Apple Pay replaces credit and debit cards with NFC and a two-factor authentication solution. It works with any POS terminal that accepts contactless payment. No extra apps are necessary to use Apple Pay, it is all accessible from your Wallet and you can make both point-of-sale and in-app purchases. As a bonus, in the US -and on select Apple products-, you can also use it for person-to-person payment to send and receive money and pay for just about anything. Regarding security, Apple uses tokenization and a secure element, which we’ll mention in more detail below.
Furthermore, it is available in thirty countries and regions, including the United States, the UK, China, Switzerland and Brazil, and over a dozen networks support it, including Visa, MasterCard, and American Express.
You can take a look at how it works for developers in this article.
Back in 2015, Google launched Android Pay, which turned into Google Pay at the beginning of 2018. You can access a list of supported devices here.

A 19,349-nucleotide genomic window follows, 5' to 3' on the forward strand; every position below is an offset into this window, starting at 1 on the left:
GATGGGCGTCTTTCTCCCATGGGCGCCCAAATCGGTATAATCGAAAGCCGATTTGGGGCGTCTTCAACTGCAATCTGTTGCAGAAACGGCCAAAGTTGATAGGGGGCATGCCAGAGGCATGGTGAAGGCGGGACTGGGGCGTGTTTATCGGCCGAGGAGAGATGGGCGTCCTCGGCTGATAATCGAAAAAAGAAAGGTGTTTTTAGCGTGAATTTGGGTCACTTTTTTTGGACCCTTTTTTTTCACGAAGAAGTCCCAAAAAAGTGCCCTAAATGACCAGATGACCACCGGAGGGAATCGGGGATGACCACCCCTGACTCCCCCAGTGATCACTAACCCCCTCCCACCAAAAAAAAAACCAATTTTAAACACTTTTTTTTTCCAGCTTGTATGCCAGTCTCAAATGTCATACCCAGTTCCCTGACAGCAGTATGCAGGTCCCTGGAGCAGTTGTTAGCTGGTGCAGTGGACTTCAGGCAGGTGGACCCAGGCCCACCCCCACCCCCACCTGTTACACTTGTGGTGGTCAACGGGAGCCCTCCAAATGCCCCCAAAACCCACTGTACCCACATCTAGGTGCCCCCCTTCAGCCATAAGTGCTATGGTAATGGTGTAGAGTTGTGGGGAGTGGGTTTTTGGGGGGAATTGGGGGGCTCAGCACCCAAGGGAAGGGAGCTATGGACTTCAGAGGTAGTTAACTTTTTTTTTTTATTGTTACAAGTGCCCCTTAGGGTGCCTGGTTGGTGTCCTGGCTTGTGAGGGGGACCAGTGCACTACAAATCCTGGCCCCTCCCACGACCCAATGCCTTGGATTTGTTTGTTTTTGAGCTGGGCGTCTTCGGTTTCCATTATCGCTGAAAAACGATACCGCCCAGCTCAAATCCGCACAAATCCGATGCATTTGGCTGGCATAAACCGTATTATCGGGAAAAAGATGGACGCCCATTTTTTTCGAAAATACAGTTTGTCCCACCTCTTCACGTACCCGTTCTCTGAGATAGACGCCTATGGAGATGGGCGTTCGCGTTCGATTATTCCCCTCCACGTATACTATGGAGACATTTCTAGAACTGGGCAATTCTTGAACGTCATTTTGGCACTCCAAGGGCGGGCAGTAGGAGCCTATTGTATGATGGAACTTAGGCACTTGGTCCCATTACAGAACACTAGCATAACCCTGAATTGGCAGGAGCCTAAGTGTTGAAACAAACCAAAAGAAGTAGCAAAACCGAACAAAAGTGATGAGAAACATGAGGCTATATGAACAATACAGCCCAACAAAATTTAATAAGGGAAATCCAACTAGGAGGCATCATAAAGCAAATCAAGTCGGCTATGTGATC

With Google Pay, you can use your card details to make purchases in stores, apps, and websites, as well as buying Google products and sending money to friends and family (though the latter is limited to India, the US, and the UK). You can sign up to use it from your computer as well as downloading the mobile app. Moreover, you can use it with your debit or credit card, or your bank account, and in some countries, you can also use it with PayPal, among others.
Google Pay uses host-based card emulation (HCE) instead of a secure element like Apple, and the countries in which Google Pay is available will depend on the type of purchase you would like to make. There are around 26 included for point-of-sale purchases and over 80 for in-app ones.
If you wish to add it to your app you will be required to simply review the developer documentation, get access to the APIs, and integrate and test it before going live.